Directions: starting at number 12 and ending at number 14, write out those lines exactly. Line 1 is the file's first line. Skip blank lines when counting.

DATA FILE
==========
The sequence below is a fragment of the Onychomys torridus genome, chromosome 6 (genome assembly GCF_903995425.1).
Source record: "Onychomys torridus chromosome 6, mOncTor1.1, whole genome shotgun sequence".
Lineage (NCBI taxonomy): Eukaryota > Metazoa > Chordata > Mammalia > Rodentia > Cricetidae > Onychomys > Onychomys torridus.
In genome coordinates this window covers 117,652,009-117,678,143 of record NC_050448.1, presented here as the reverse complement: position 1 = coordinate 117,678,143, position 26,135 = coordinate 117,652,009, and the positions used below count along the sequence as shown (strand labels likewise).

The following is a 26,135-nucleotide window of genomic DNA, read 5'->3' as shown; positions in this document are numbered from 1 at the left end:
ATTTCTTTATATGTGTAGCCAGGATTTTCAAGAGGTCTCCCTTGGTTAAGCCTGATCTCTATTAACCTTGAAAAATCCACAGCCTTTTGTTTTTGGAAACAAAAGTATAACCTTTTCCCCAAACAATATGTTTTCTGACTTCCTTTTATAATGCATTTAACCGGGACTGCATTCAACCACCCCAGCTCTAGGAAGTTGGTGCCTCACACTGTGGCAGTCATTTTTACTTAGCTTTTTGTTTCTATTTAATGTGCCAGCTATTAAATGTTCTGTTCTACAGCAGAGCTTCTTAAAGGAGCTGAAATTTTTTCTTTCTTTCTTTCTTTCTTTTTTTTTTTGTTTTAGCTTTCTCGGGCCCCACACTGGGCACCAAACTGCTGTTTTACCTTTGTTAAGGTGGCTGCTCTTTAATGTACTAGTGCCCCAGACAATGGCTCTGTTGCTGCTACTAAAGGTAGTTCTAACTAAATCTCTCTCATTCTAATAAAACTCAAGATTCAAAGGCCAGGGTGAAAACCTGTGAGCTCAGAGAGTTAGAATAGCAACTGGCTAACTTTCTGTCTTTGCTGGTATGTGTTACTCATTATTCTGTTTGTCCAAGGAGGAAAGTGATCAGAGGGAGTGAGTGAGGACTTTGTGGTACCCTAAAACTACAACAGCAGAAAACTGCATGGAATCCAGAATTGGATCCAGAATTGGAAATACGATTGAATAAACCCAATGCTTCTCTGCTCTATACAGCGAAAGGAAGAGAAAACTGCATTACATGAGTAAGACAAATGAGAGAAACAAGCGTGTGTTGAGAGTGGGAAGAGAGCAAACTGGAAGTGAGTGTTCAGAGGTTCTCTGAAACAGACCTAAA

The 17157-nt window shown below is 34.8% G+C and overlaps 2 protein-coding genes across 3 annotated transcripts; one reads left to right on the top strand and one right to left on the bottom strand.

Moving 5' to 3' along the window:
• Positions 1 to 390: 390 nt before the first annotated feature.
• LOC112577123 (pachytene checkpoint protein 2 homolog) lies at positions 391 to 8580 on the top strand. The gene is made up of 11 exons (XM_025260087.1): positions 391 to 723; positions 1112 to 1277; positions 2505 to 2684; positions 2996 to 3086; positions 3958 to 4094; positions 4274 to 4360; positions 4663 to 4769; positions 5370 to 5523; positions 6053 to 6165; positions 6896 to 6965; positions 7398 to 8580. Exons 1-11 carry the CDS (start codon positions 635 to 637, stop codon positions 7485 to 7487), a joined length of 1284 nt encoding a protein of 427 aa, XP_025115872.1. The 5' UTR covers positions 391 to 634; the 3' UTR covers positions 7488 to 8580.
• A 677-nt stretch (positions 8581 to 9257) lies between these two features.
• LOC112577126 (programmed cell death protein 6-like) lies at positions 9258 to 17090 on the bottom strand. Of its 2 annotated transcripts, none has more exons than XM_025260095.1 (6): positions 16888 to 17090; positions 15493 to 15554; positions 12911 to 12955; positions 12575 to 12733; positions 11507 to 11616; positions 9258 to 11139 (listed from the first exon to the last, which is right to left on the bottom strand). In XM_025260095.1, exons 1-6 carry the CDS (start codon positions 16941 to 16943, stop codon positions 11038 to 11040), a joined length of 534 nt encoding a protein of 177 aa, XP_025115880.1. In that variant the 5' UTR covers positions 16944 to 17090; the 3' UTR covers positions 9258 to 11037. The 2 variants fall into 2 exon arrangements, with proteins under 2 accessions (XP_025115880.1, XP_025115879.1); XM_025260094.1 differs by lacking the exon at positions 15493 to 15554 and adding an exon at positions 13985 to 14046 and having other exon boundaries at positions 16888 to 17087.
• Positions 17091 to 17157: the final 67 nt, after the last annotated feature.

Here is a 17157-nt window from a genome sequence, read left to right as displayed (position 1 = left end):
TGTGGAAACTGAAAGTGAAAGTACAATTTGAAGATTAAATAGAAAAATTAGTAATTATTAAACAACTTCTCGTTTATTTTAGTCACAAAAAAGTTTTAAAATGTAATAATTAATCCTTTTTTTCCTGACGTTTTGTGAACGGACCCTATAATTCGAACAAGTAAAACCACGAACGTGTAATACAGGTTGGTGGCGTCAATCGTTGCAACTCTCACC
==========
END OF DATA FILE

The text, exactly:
• LOC112577126 (programmed cell death protein 6-like) lies at positions 9258 to 17090 on the bottom strand. Of its 2 annotated transcripts, none has more exons than XM_025260095.1 (6): positions 16888 to 17090; positions 15493 to 15554; positions 12911 to 12955; positions 12575 to 12733; positions 11507 to 11616; positions 9258 to 11139 (listed from the first exon to the last, which is right to left on the bottom strand). In XM_025260095.1, exons 1-6 carry the CDS (start codon positions 16941 to 16943, stop codon positions 11038 to 11040), a joined length of 534 nt encoding a protein of 177 aa, XP_025115880.1. In that variant the 5' UTR covers positions 16944 to 17090; the 3' UTR covers positions 9258 to 11037. The 2 variants fall into 2 exon arrangements, with proteins under 2 accessions (XP_025115880.1, XP_025115879.1); XM_025260094.1 differs by lacking the exon at positions 15493 to 15554 and adding an exon at positions 13985 to 14046 and having other exon boundaries at positions 16888 to 17087.
• Positions 17091 to 17157: the final 67 nt, after the last annotated feature.

Here is a 17157-nt window from a genome sequence, read left to right as displayed (position 1 = left end):